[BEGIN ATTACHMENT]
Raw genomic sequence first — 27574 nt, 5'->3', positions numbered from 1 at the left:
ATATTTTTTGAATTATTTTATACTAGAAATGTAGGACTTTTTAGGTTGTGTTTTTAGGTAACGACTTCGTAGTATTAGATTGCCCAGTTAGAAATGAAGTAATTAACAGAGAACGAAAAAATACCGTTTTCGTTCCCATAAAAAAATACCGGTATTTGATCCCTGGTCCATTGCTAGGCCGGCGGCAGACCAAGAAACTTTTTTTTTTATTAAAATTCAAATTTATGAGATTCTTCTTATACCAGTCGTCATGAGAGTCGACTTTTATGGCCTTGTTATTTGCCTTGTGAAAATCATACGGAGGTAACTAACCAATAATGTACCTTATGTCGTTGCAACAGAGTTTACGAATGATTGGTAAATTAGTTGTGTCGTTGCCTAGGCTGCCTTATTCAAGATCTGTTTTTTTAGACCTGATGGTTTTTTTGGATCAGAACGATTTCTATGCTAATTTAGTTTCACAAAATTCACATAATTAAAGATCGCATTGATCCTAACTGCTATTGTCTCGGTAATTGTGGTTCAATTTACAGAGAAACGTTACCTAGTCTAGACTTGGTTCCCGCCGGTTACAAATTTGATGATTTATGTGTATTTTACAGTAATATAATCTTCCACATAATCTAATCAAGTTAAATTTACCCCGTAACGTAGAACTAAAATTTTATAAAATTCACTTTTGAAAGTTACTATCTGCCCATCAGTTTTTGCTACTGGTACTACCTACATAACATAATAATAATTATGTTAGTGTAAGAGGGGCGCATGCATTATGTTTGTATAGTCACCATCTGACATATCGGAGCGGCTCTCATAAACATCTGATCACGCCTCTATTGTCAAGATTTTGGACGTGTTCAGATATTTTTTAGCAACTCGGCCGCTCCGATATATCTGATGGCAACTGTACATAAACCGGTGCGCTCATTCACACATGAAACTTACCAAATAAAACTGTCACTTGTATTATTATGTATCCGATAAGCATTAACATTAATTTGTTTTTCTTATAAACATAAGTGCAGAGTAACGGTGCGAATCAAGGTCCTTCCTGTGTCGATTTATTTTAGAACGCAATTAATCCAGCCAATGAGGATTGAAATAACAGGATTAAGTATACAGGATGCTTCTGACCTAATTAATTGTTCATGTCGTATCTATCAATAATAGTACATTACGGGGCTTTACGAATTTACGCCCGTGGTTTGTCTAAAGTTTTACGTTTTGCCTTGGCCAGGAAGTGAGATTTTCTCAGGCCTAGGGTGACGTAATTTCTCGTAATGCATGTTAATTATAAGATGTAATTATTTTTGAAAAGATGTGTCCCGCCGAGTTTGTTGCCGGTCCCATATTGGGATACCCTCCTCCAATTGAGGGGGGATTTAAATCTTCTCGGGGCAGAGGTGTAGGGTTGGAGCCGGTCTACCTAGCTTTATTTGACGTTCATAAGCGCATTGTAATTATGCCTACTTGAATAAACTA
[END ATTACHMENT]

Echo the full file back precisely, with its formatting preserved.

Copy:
Raw genomic sequence first — 27574 nt, 5'->3', positions numbered from 1 at the left:
ATATTTTTTGAATTATTTTATACTAGAAATGTAGGACTTTTTAGGTTGTGTTTTTAGGTAACGACTTCGTAGTATTAGATTGCCCAGTTAGAAATGAAGTAATTAACAGAGAACGAAAAAATACCGTTTTCGTTCCCATAAAAAAATACCGGTATTTGATCCCTGGTCCATTGCTAGGCCGGCGGCAGACCAAGAAACTTTTTTTTTTATTAAAATTCAAATTTATGAGATTCTTCTTATACCAGTCGTCATGAGAGTCGACTTTTATGGCCTTGTTATTTGCCTTGTGAAAATCATACGGAGGTAACTAACCAATAATGTACCTTATGTCGTTGCAACAGAGTTTACGAATGATTGGTAAATTAGTTGTGTCGTTGCCTAGGCTGCCTTATTCAAGATCTGTTTTTTTAGACCTGATGGTTTTTTTGGATCAGAACGATTTCTATGCTAATTTAGTTTCACAAAATTCACATAATTAAAGATCGCATTGATCCTAACTGCTATTGTCTCGGTAATTGTGGTTCAATTTACAGAGAAACGTTACCTAGTCTAGACTTGGTTCCCGCCGGTTACAAATTTGATGATTTATGTGTATTTTACAGTAATATAATCTTCCACATAATCTAATCAAGTTAAATTTACCCCGTAACGTAGAACTAAAATTTTATAAAATTCACTTTTGAAAGTTACTATCTGCCCATCAGTTTTTGCTACTGGTACTACCTACATAACATAATAATAATTATGTTAGTGTAAGAGGGGCGCATGCATTATGTTTGTATAGTCACCATCTGACATATCGGAGCGGCTCTCATAAACATCTGATCACGCCTCTATTGTCAAGATTTTGGACGTGTTCAGATATTTTTTAGCAACTCGGCCGCTCCGATATATCTGATGGCAACTGTACATAAACCGGTGCGCTCATTCACACATGAAACTTACCAAATAAAACTGTCACTTGTATTATTATGTATCCGATAAGCATTAACATTAATTTGTTTTTCTTATAAACATAAGTGCAGAGTAACGGTGCGAATCAAGGTCCTTCCTGTGTCGATTTATTTTAGAACGCAATTAATCCAGCCAATGAGGATTGAAATAACAGGATTAAGTATACAGGATGCTTCTGACCTAATTAATTGTTCATGTCGTATCTATCAATAATAGTACATTACGGGGCTTTACGAATTTACGCCCGTGGTTTGTCTAAAGTTTTACGTTTTGCCTTGGCCAGGAAGTGAGATTTTCTCAGGCCTAGGGTGACGTAATTTCTCGTAATGCATGTTAATTATAAGATGTAATTATTTTTGAAAAGATGTGTCCCGCCGAGTTTGTTGCCGGTCCCATATTGGGATACCCTCCTCCAATTGAGGGGGGATTTAAATCTTCTCGGGGCAGAGGTGTAGGGTTGGAGCCGGTCTACCTAGCTTTATTTGACGTTCATAAGCGCATTGTAATTATGCCTACTTGAATAAACTA